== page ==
In the early 1930s, Lee conceived of a “Black Rose Bowl,” naming it the Orange Blossom Classic. For its first 13 years, the contest migrated between Jacksonville, Orlando, and Tampa, an itinerant attraction that gradually built its audience and reputation. Then, in 1947, Lee linked its fortunes to the Coconut Festival’s and settled it in Miami.
Miami had the largest stadium in Florida. Miami had the greatest concentration of media anywhere in the state. And Miami, as it entered the postwar boom, was beginning to shake off its rigid segregation, owing largely to the influx of Jews from the north, most of them either tacitly or actively supportive of civil rights.
The very first Classic game in Miami made racial history. For the first time, black fans were permitted to sit in the main stands of the Orange Bowl. (In a perhaps unwitting reference to the Civil War, blacks sat on the northern side of the stadium, white on the southern.)
When a Rattler receiver named Nathaniel “Traz” Powell caught a 45-yard pass to break a 0-0 tie with Hampton Institute, he became the first black to score a touchdown on the Orange Bowl’s previously whites-only gridiron. Powell had grown up in Miami as the son of a laundress and a laborer at the city incinerator. For years to come, blacks around the state would speak about his touchdown as if he’d been Rosa Parks refusing to surrender her seat.
Firmly established by the 1950s, the Orange Blossom Classic far outdrew the University of Miami’s football games and, later, in the Dolphins’ first few seasons, the new AFL franchise. One year, the comic Nipsy Russell joined the Rattlers on their sideline, another time it was Sammy Davis.
All week long, the streets of Overtown and Liberty City were “crowded like the state fair, music pouring out of doorways,” as one participant remembered. At the Zebra Lounge and the Hampton House, in the Harlem Square Club and the Rockland Palace, all along the stretch of Northwest Second Street called the Great Black Way, stars of jazz, soul, and r&b headlined. Beauty salons stayed open all night to handle the female demand.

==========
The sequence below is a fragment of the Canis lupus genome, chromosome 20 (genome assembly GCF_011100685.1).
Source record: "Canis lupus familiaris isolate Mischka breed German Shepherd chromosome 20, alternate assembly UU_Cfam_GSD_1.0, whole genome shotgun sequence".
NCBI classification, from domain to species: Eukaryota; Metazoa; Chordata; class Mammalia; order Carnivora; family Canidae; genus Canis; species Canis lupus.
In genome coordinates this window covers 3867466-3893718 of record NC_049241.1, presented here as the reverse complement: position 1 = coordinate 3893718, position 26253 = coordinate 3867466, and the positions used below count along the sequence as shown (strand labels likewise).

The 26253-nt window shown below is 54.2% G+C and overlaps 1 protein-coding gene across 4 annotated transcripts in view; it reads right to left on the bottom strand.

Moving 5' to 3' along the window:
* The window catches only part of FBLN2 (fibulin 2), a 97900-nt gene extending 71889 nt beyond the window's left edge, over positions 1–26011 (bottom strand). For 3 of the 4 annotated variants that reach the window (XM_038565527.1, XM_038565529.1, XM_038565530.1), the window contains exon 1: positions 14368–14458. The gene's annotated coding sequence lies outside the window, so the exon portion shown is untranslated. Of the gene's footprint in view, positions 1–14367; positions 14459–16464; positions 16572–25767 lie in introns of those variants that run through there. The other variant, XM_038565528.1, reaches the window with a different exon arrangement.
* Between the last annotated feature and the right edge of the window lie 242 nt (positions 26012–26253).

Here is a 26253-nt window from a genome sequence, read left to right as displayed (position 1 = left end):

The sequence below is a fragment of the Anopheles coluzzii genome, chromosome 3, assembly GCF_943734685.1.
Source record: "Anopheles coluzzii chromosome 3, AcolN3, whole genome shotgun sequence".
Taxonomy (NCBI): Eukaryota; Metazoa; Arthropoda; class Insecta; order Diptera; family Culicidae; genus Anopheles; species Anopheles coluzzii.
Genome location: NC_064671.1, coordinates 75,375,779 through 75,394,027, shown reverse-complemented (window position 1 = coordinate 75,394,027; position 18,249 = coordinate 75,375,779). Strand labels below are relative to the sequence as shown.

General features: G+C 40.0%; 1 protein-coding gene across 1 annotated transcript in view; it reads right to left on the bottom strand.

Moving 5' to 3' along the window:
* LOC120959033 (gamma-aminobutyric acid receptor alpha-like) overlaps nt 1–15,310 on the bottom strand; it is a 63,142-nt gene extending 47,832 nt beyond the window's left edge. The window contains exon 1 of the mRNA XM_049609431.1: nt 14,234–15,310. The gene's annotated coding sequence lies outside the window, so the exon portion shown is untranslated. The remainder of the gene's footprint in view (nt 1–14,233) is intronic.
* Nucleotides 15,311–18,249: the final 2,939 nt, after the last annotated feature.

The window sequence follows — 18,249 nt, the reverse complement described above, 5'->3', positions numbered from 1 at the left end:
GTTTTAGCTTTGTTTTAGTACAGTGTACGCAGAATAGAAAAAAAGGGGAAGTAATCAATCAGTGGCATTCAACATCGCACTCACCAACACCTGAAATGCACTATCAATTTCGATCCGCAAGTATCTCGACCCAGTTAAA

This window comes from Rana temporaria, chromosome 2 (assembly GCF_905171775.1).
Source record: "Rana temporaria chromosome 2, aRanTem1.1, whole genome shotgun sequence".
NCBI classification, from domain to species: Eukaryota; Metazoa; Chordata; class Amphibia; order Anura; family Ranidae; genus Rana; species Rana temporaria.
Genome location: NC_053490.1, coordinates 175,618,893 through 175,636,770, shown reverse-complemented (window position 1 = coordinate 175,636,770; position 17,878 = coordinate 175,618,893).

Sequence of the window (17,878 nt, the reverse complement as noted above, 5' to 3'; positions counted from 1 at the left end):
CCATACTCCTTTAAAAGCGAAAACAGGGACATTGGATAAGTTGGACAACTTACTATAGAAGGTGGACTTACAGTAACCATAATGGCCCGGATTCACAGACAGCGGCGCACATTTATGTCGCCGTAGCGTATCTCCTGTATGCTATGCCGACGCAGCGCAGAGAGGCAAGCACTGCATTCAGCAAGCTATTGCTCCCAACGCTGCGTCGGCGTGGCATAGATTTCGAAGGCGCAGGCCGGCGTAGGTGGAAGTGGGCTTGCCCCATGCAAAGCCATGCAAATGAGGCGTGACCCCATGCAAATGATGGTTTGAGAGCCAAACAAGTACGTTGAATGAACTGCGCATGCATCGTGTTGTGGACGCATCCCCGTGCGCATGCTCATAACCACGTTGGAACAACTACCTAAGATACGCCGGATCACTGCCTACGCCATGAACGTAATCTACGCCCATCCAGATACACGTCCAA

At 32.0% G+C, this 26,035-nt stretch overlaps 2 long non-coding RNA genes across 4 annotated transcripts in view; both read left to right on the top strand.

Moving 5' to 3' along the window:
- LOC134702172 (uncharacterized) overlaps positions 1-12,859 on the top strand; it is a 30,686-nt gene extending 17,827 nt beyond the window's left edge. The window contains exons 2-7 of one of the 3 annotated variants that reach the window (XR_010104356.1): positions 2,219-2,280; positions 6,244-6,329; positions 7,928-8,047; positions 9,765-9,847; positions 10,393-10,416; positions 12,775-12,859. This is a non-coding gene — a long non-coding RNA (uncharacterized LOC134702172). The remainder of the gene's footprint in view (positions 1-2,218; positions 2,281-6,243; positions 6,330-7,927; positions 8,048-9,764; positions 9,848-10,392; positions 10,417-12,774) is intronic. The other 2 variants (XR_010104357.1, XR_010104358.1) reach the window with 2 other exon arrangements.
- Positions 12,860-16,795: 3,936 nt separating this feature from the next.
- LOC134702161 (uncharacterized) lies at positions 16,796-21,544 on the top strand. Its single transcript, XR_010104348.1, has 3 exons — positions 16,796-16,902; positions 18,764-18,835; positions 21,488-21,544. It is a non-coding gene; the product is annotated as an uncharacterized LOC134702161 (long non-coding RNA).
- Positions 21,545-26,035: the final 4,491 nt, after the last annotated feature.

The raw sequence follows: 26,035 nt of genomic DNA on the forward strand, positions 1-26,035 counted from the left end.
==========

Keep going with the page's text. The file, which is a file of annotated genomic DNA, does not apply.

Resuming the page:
Politically speaking, no year was more significant than 1967. For the first time ever, both football teams were staying in integrated hotels on Miami Beach. The Ballantine brewing company was sponsoring a tape-delayed broadcast of the game on television stations in Atlanta, Philadelphia, Washington, and New York – giving black college football its first significant television exposure. The local publicity for the game was being handled by Julian Cole, who counted the ritziest Miami Beach hotels among his clients.
The presence of a substantial market of black consumers, a market long ignored by most major corporations, became a palpable part of the festival. The Orange Blossom Classic’s souvenir program featured advertisements from Humble Oil, Prudential Insurance, and RC Cola, among other national companies. Coca-Cola sponsored a float carrying the Grambling College queen and her court in the pregame parade.
The celebrities in attendance included the first wave of black executives hired by corporations in search of black customers. Pepsi-Cola, the leader in the field, dispatched Charles Dryden, a bona fide war hero as one of the Tuskegee Airmen, now its vice president for special markets. Greyhound sent Joe Black, the former Brooklyn Dodgers pitcher, who had been newly appointed the bus company’s vice president of special markets. F.W. Woolworth, a company made notorious by its segregated lunch counters in Southern cities, dispatched Aubrey Lewis, a former Notre Dame football star and FBI agent it had recently hired as an executive recruiter.